Democrats today who worry about the low voter participation rates of Latino and Asians, then, need to grasp the lesson that Tammany and the CIO should teach us: Demography may be destiny, but it always needs a push. The experience of integrating into a new country—particularly one with major cultural differences from the place the immigrants left—is generally slow and arduous. Integrating into the new country’s political world is likely to take several decades unless players in that world make themselves a daily, familiar, and helpful presence in immigrants’ communities and lives.

The one state whose political order has been completely transformed by the Latino and Asian immigration of the past 30 years is, of course, California. The onetime home of the Goldwater revolution, the state that gave us both Richard Nixon and Ronald Reagan, today is the bluest of blue states—indeed, the only large state in the nation where Democrats control both houses of the legislature and the governor’s office (indeed, every statewide office). That’s partly because California is a majority minority state, where the largest ethic group (39 percent of the state’s population) is Latinos. But numbers never tell the whole story. Texas is also 39 percent Latino, but Texas is as red as California is blue.

The difference—as was the case with Tammany and the Irish and the CIO and Eastern Europeans—is that an established institution realized it was in its interest to bring California’s huge immigrant population into the state’s political system. That institution was the labor movement, which in Los Angeles was led by a political genius, Miguel Contreras, who took the helm at the LA County AFL-CIO—a group of more than 300 local unions—in 1996. The conventional wisdom for the preceding two decades had been that Los Angeles was too big, too spread out, for anyone to send out precinct walkers. But Contreras sent out thousands of them into Latino neighborhoods, drawn disproportionately from locals comprised of Spanish-speaking immigrants (above all, the janitors and the hotel workers).

In 1994, state Republicans had begun to wage their own war on immigrants by backing Proposition 187, which would have denied all public services to the undocumented, and Contreras was determined that by bringing new Latino voters to the polls, labor would make the Republicans pay a price for their immigrant-bashing folly. And pay they did: By the turn of the century, the formerly Republican congressional and legislative districts that ringed LA County had all flipped to Democratic representation, in the process moving California firmly into the Democratic column and creating public policies—most recently, a statewide $15 minimum wage—beneficial to immigrants anchored in the low-wage economy.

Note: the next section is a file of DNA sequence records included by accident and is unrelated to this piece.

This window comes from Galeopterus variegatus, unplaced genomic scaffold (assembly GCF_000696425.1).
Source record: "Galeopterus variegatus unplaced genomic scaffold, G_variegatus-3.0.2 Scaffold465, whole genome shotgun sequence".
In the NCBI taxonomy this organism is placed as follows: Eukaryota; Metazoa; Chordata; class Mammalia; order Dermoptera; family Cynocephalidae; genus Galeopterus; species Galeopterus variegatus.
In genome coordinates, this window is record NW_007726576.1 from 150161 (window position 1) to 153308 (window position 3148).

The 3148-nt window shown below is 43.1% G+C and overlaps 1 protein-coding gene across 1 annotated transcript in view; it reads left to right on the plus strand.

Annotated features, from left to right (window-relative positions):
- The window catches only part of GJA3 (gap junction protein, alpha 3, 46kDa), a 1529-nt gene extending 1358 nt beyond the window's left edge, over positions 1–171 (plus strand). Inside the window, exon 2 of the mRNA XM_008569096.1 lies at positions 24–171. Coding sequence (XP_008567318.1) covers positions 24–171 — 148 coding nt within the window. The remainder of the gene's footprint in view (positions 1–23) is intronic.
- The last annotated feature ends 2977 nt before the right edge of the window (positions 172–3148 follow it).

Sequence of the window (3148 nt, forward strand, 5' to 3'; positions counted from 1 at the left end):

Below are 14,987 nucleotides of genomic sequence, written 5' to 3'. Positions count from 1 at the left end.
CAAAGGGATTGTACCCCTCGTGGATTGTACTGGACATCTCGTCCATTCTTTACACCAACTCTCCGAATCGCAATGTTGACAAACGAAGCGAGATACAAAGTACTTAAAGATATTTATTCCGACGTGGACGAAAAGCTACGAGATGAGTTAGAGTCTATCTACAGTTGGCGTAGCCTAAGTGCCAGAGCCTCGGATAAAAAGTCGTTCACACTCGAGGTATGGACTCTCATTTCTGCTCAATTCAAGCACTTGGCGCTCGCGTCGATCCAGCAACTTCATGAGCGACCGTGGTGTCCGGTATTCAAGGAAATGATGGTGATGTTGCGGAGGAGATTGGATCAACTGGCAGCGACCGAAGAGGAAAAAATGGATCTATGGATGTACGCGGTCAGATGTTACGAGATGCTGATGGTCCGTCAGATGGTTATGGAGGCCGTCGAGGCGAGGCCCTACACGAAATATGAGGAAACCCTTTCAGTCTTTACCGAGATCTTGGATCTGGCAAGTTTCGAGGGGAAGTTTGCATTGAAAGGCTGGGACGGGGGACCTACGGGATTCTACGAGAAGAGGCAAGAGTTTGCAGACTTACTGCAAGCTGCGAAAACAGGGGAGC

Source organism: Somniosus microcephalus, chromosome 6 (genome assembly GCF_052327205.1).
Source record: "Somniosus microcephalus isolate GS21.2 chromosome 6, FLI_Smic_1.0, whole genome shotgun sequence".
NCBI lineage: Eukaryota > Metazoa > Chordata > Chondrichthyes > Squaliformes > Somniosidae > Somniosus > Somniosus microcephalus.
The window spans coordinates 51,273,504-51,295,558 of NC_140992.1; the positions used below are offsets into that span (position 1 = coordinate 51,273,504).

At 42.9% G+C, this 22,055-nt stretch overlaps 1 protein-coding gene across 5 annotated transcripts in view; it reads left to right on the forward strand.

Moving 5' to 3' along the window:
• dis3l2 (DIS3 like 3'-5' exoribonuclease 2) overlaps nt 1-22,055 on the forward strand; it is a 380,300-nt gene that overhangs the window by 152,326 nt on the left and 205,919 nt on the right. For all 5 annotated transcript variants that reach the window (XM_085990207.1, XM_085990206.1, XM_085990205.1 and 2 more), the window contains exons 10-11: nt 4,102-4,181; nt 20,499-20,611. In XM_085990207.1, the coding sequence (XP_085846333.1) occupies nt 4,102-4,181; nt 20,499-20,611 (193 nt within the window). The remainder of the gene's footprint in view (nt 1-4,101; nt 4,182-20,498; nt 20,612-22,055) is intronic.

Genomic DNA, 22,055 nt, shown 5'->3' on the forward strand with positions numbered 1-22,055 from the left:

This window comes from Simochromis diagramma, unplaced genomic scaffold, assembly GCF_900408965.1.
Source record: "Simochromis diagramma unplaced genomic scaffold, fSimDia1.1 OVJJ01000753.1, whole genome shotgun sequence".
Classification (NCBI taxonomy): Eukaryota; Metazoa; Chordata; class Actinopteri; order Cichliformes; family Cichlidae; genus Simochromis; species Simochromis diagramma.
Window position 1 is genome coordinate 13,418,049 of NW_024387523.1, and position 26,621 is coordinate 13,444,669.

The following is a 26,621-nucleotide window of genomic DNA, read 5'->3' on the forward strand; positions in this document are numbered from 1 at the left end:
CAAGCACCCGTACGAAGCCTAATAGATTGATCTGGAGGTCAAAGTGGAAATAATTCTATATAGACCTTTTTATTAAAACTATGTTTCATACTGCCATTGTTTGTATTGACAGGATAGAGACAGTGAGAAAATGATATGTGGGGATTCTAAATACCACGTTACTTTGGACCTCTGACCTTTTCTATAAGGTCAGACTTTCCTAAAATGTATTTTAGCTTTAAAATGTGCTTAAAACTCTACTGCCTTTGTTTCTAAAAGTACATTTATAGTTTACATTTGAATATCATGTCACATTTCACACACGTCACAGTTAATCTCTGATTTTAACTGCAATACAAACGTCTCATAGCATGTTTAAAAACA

In Texas, by contrast, the labor movement played no comparable role in the Latino community, largely because, as is not the case in California, the labor movement in Texas (a right-to-work state) barely exists. In recent years, some progressive foundations have taken up the task, but theirs remains a distinctly uphill struggle.

Today, the major efforts to bring Latino immigrants into the political process are largely undertaken or funded by labor—the AFL-CIO and the Service Employees International Union in particular. (The California AFL-CIO has also had success boosting Asian-American turnout and Democratic voting in that state.) But to succeed on the scale that would secure lasting Democratic majorities, such efforts really need the kind of regular presence that the ethnic urban machines and industrial unions had within the immigrant communities of their times. After decades of debilitating assaults, labor today is simply too small to assert that kind of ongoing presence, and no other group has the resources or credibility to plausibly take its place. Which is a major reason why Latinos and Asians, despite the threat that Donald Trump poses to them, aren’t coming forth in sufficient numbers to make this year’s election the Democratic landslide it should be.